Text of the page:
Christmas Stomp Liner Notes
December 2012

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Tamar Korn, Molly Ryan - vocals; Gordon Au - trumpet, cornet, composer/arranger; Dennis Lichtman - clarinet; Matt Musselman - trombone; Nick Russo - banjo, guitar; Rob Adkins - bass; Kevin Dorn - drums


Our subspecies of jazz is all about joy and dance and celebration; friends, family, festivity; and at times, nostalgia, faded memories, half-remembered dreams. What better occasion, then, to magnify and revel in all these feelings but Christmas? And so, following in the footsteps (red-and-white bootsteps?) of Louis, Ella, Duke, and countless others, we’re proud to present our take on some of the most beloved melodies of Christmas. Listen closely and you’ll hear echoes of swing dancers in the halls of old New Orleans…

Winter Wonderland is frequently the most-played holiday song in any given year, and for good reason: it reminds us the magic of winter charms not only the children and their snowmen, but equally the blossoming adults and their rose-colored romantic dreams. Not to mention its delightful melody—which Molly serves up with snowflakes and sparkles. Then it's Gordon, Dennis, and Matt, in a trialogue that somehow manages to both swing and lay back (thanks to Kevin on the drums), followed by a groovy chorus from Nick's guitar and Rob’s bass. Check out the bridge during the intricate soli, in which the melody is split as if through a prism. Molly sings so sweetly (no, little bluebird, don't go!) you’ll want to follow her out into that Wonderland forever…

I’ve Got My Love to Keep Me Warm is a wintry treat from Tamar: hear her resist the freezing eddies swirling about her. The band plays boreal gusts to send off Dennis's clarinet. Then it’s Tamar’s vocal strings and Rob’s bass in a little fireside chat—perhaps gently debating whether to go out or stay in? In the final chorus, Tamar can no longer resist, but is swept off her feet and spirals like a snowflake in the storm! The ending contains a tip-of-my-hat to Rimsky-Korsakov.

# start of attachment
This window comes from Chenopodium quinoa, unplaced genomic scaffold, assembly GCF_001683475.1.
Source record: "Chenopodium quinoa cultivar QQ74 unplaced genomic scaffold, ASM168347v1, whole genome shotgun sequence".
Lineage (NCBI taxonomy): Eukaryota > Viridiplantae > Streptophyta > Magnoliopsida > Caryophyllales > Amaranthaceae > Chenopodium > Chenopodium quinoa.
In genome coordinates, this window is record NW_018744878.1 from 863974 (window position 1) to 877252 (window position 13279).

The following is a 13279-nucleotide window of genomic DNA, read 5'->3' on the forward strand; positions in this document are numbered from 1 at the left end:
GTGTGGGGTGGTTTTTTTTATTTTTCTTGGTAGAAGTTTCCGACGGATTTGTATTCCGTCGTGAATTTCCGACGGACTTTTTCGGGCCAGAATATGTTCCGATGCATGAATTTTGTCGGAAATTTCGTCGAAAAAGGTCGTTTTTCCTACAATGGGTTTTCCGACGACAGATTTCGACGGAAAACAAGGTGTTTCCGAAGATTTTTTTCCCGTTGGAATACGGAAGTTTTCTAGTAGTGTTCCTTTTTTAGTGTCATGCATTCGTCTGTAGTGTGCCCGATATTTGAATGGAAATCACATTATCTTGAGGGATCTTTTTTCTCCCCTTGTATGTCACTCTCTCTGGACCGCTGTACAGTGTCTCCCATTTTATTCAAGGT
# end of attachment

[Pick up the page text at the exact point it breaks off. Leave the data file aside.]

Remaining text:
’Zat You, Santa Claus? is the illegitimate offspring of Mrs. Claus and Count Chocula—a world-crossing child heir to both Halloween and Christmas. Isn’t it logical, after all? Isn’t it a bit creepy that a complete stranger, a bearded elderly overweight gentleman (in the movies that would read grizzly old homicidal maniac who has escaped from the asylum next door) breaks into our homes while we’re asleep, judges us, and dispenses rewards or punishments at will? Louis Armstrong made a playful hit of this song in 1953 with the Commanders; here, Tamar is the tormented victim shivering in the night. Those tiptoes outside are just Rob's bow—or are they??

It’s Beginning to Look a Lot Like Christmas is our up-and-downhill sled ride for swing dancers. Fittingly, we debuted this version, which alternates single and double-time feel, at the New York City vintage subway train ride in 2010 (video here). And let us tell you: hanging on for dear life while playing aboard that old subway was quite a ride!—As we hope our version of this classic is. Molly is first at the reins, then Dennis's nimble clarinet, then yes, that is Gordon trading with himself. Near the end our sled barrels down hills and shoots off of snow-ramps—hear that air time?

Santa Claus is Coming to Town, and he’s bringing a big band—at least that’s our spin on the tale. Here the horns harmonize in a mini-big band style, playing short send-offs and tags (with some modern jazz harmony) for Molly, Gordon, Matt, and Nick. Incidentally, one of the co-composers of this song, John Frederick “Jack” Coots, was the grandfather of Danny Coots, a great modern-day swing and traditional jazz drummer. In other news, don’t forget to take Molly’s advice!